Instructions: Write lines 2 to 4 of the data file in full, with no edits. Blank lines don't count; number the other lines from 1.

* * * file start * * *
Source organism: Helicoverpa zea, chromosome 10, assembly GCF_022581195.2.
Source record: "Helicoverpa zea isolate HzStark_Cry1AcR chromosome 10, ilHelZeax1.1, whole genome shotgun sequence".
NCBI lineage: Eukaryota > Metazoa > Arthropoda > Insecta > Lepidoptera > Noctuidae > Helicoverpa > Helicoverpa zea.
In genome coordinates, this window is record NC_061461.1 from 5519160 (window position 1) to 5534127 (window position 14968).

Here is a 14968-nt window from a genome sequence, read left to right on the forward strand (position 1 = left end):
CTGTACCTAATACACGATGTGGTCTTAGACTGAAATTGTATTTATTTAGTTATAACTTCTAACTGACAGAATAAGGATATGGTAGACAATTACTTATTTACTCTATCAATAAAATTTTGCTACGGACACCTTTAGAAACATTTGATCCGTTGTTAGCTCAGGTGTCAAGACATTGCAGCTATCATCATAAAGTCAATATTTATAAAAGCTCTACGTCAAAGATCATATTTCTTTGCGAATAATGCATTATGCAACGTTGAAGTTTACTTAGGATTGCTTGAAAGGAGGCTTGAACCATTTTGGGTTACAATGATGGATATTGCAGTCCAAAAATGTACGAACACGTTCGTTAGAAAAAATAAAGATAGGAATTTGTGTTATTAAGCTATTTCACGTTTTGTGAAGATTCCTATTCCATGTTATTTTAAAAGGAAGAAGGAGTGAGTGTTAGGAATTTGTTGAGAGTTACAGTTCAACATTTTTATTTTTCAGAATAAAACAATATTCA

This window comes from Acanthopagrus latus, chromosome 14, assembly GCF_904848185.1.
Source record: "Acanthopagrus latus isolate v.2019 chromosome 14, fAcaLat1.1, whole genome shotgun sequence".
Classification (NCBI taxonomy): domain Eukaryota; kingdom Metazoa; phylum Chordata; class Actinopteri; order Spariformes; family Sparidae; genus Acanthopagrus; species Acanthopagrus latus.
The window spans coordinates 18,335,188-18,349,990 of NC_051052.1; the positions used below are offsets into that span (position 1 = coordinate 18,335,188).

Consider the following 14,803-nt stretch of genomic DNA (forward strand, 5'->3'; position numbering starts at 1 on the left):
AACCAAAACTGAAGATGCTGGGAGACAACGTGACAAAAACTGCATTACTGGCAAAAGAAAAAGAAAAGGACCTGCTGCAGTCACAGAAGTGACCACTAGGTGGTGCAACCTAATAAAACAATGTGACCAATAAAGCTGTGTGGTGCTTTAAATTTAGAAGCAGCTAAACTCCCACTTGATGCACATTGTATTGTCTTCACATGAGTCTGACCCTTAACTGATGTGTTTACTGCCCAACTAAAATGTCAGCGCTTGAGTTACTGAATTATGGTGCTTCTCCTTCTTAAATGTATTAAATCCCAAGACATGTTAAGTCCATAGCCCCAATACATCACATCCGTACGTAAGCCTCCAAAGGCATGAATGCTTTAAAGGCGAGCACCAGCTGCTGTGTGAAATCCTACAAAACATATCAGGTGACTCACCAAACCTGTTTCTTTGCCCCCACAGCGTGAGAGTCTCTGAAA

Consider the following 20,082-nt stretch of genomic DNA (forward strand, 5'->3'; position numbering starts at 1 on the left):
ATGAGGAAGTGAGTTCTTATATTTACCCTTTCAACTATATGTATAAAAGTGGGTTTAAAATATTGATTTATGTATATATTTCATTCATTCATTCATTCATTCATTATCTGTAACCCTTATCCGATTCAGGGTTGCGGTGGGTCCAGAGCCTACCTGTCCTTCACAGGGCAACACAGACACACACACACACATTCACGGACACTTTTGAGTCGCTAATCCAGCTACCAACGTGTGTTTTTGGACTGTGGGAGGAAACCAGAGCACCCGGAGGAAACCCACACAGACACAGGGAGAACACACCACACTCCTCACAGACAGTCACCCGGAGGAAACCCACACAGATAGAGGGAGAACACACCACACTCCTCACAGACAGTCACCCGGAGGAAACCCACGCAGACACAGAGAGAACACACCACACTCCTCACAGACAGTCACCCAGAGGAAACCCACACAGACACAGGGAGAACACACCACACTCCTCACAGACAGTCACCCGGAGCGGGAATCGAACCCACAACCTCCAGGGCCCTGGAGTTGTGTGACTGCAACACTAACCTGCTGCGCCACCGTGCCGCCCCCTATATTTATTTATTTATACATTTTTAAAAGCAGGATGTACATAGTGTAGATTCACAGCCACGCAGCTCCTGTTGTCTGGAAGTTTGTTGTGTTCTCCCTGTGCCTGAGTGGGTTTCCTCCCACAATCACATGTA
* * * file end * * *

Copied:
Source record: "Helicoverpa zea isolate HzStark_Cry1AcR chromosome 10, ilHelZeax1.1, whole genome shotgun sequence".
NCBI lineage: Eukaryota > Metazoa > Arthropoda > Insecta > Lepidoptera > Noctuidae > Helicoverpa > Helicoverpa zea.
In genome coordinates, this window is record NC_061461.1 from 5519160 (window position 1) to 5534127 (window position 14968).